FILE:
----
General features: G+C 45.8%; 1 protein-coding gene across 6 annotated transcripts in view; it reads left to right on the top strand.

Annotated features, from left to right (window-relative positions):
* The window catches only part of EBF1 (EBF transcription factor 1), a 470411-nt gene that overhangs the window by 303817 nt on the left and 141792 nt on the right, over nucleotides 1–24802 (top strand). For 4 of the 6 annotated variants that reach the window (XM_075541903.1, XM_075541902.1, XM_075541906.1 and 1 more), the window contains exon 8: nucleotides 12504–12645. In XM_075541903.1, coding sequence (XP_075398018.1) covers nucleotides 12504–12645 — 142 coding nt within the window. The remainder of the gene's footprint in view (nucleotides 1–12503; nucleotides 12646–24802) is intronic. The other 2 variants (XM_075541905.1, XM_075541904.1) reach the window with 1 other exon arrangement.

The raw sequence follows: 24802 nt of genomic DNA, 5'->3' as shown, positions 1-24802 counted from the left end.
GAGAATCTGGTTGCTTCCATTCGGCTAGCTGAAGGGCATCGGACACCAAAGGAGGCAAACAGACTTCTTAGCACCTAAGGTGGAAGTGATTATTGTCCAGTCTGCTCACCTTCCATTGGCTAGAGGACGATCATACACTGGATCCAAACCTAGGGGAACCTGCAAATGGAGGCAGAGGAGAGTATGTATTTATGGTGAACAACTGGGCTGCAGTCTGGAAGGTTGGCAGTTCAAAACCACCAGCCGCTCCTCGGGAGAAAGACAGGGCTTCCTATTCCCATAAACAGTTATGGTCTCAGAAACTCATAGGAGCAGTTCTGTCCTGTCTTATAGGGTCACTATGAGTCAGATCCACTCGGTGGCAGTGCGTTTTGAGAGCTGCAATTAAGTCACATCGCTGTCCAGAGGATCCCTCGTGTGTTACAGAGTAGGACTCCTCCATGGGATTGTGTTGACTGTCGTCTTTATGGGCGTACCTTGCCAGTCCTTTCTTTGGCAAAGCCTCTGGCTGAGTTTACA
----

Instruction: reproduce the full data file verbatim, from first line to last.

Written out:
General features: G+C 45.8%; 1 protein-coding gene across 6 annotated transcripts in view; it reads left to right on the top strand.

Annotated features, from left to right (window-relative positions):
* The window catches only part of EBF1 (EBF transcription factor 1), a 470411-nt gene that overhangs the window by 303817 nt on the left and 141792 nt on the right, over nucleotides 1–24802 (top strand). For 4 of the 6 annotated variants that reach the window (XM_075541903.1, XM_075541902.1, XM_075541906.1 and 1 more), the window contains exon 8: nucleotides 12504–12645. In XM_075541903.1, coding sequence (XP_075398018.1) covers nucleotides 12504–12645 — 142 coding nt within the window. The remainder of the gene's footprint in view (nucleotides 1–12503; nucleotides 12646–24802) is intronic. The other 2 variants (XM_075541905.1, XM_075541904.1) reach the window with 1 other exon arrangement.

The raw sequence follows: 24802 nt of genomic DNA, 5'->3' as shown, positions 1-24802 counted from the left end.
GAGAATCTGGTTGCTTCCATTCGGCTAGCTGAAGGGCATCGGACACCAAAGGAGGCAAACAGACTTCTTAGCACCTAAGGTGGAAGTGATTATTGTCCAGTCTGCTCACCTTCCATTGGCTAGAGGACGATCATACACTGGATCCAAACCTAGGGGAACCTGCAAATGGAGGCAGAGGAGAGTATGTATTTATGGTGAACAACTGGGCTGCAGTCTGGAAGGTTGGCAGTTCAAAACCACCAGCCGCTCCTCGGGAGAAAGACAGGGCTTCCTATTCCCATAAACAGTTATGGTCTCAGAAACTCATAGGAGCAGTTCTGTCCTGTCTTATAGGGTCACTATGAGTCAGATCCACTCGGTGGCAGTGCGTTTTGAGAGCTGCAATTAAGTCACATCGCTGTCCAGAGGATCCCTCGTGTGTTACAGAGTAGGACTCCTCCATGGGATTGTGTTGACTGTCGTCTTTATGGGCGTACCTTGCCAGTCCTTTCTTTGGCAAAGCCTCTGGCTGAGTTTACA